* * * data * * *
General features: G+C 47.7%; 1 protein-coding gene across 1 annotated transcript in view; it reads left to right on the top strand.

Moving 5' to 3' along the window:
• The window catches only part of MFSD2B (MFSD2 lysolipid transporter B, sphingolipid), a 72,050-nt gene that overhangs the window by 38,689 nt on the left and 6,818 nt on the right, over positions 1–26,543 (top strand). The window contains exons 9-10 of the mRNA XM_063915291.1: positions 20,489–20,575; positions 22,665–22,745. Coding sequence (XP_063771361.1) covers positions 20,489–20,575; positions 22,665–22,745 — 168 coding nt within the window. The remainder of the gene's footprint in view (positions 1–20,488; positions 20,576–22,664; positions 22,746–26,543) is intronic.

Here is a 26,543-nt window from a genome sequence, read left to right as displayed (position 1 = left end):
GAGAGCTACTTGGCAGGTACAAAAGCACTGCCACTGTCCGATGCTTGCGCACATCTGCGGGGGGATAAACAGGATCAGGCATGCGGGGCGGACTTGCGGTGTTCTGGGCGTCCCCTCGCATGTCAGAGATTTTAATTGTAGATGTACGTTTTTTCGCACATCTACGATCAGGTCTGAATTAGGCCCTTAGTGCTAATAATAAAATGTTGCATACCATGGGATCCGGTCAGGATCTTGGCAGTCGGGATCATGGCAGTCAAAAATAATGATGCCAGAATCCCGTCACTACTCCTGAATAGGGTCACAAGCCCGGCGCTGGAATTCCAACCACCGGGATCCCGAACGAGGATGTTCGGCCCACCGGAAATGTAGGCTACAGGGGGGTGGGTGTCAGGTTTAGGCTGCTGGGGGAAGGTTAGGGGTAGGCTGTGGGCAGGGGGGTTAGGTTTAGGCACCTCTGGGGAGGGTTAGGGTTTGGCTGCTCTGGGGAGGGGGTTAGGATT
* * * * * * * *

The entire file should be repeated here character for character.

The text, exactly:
General features: G+C 47.7%; 1 protein-coding gene across 1 annotated transcript in view; it reads left to right on the top strand.

Moving 5' to 3' along the window:
• The window catches only part of MFSD2B (MFSD2 lysolipid transporter B, sphingolipid), a 72,050-nt gene that overhangs the window by 38,689 nt on the left and 6,818 nt on the right, over positions 1–26,543 (top strand). The window contains exons 9-10 of the mRNA XM_063915291.1: positions 20,489–20,575; positions 22,665–22,745. Coding sequence (XP_063771361.1) covers positions 20,489–20,575; positions 22,665–22,745 — 168 coding nt within the window. The remainder of the gene's footprint in view (positions 1–20,488; positions 20,576–22,664; positions 22,746–26,543) is intronic.

Here is a 26,543-nt window from a genome sequence, read left to right as displayed (position 1 = left end):
GAGAGCTACTTGGCAGGTACAAAAGCACTGCCACTGTCCGATGCTTGCGCACATCTGCGGGGGGATAAACAGGATCAGGCATGCGGGGCGGACTTGCGGTGTTCTGGGCGTCCCCTCGCATGTCAGAGATTTTAATTGTAGATGTACGTTTTTTCGCACATCTACGATCAGGTCTGAATTAGGCCCTTAGTGCTAATAATAAAATGTTGCATACCATGGGATCCGGTCAGGATCTTGGCAGTCGGGATCATGGCAGTCAAAAATAATGATGCCAGAATCCCGTCACTACTCCTGAATAGGGTCACAAGCCCGGCGCTGGAATTCCAACCACCGGGATCCCGAACGAGGATGTTCGGCCCACCGGAAATGTAGGCTACAGGGGGGTGGGTGTCAGGTTTAGGCTGCTGGGGGAAGGTTAGGGGTAGGCTGTGGGCAGGGGGGTTAGGTTTAGGCACCTCTGGGGAGGGTTAGGGTTTGGCTGCTCTGGGGAGGGGGTTAGGATT